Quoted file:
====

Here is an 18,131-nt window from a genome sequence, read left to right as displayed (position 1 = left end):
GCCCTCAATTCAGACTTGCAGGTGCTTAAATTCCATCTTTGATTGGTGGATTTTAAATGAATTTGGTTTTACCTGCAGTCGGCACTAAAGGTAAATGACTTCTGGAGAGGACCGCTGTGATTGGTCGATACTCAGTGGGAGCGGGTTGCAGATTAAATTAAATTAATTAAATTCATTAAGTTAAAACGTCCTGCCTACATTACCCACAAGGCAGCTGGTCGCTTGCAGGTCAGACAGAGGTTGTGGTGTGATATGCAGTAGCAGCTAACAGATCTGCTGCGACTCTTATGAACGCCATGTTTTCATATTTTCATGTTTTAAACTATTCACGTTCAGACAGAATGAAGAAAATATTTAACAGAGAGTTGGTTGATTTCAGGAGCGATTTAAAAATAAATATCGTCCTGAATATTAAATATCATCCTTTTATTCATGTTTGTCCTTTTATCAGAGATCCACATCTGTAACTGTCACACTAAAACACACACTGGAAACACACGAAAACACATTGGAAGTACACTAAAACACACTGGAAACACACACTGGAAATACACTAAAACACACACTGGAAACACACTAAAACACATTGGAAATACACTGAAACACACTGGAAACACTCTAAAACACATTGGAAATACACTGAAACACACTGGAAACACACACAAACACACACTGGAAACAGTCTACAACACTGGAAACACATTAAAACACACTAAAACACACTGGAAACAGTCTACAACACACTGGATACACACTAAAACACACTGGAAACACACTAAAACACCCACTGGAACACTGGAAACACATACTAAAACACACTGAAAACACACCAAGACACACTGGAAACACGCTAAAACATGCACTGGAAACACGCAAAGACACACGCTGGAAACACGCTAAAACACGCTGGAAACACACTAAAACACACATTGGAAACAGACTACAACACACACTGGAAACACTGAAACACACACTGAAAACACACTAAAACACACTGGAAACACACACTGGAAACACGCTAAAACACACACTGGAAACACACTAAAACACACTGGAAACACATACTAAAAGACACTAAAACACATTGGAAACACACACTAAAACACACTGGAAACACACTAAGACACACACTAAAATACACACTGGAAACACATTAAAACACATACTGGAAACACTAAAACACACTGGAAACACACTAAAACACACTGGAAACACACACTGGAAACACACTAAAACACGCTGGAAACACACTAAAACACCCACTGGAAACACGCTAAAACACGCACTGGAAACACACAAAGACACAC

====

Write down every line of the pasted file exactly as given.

Here is an 18,131-nt window from a genome sequence, read left to right as displayed (position 1 = left end):
GCCCTCAATTCAGACTTGCAGGTGCTTAAATTCCATCTTTGATTGGTGGATTTTAAATGAATTTGGTTTTACCTGCAGTCGGCACTAAAGGTAAATGACTTCTGGAGAGGACCGCTGTGATTGGTCGATACTCAGTGGGAGCGGGTTGCAGATTAAATTAAATTAATTAAATTCATTAAGTTAAAACGTCCTGCCTACATTACCCACAAGGCAGCTGGTCGCTTGCAGGTCAGACAGAGGTTGTGGTGTGATATGCAGTAGCAGCTAACAGATCTGCTGCGACTCTTATGAACGCCATGTTTTCATATTTTCATGTTTTAAACTATTCACGTTCAGACAGAATGAAGAAAATATTTAACAGAGAGTTGGTTGATTTCAGGAGCGATTTAAAAATAAATATCGTCCTGAATATTAAATATCATCCTTTTATTCATGTTTGTCCTTTTATCAGAGATCCACATCTGTAACTGTCACACTAAAACACACACTGGAAACACACGAAAACACATTGGAAGTACACTAAAACACACTGGAAACACACACTGGAAATACACTAAAACACACACTGGAAACACACTAAAACACATTGGAAATACACTGAAACACACTGGAAACACTCTAAAACACATTGGAAATACACTGAAACACACTGGAAACACACACAAACACACACTGGAAACAGTCTACAACACTGGAAACACATTAAAACACACTAAAACACACTGGAAACAGTCTACAACACACTGGATACACACTAAAACACACTGGAAACACACTAAAACACCCACTGGAACACTGGAAACACATACTAAAACACACTGAAAACACACCAAGACACACTGGAAACACGCTAAAACATGCACTGGAAACACGCAAAGACACACGCTGGAAACACGCTAAAACACGCTGGAAACACACTAAAACACACATTGGAAACAGACTACAACACACACTGGAAACACTGAAACACACACTGAAAACACACTAAAACACACTGGAAACACACACTGGAAACACGCTAAAACACACACTGGAAACACACTAAAACACACTGGAAACACATACTAAAAGACACTAAAACACATTGGAAACACACACTAAAACACACTGGAAACACACTAAGACACACACTAAAATACACACTGGAAACACATTAAAACACATACTGGAAACACTAAAACACACTGGAAACACACTAAAACACACTGGAAACACACACTGGAAACACACTAAAACACGCTGGAAACACACTAAAACACCCACTGGAAACACGCTAAAACACGCACTGGAAACACACAAAGACACAC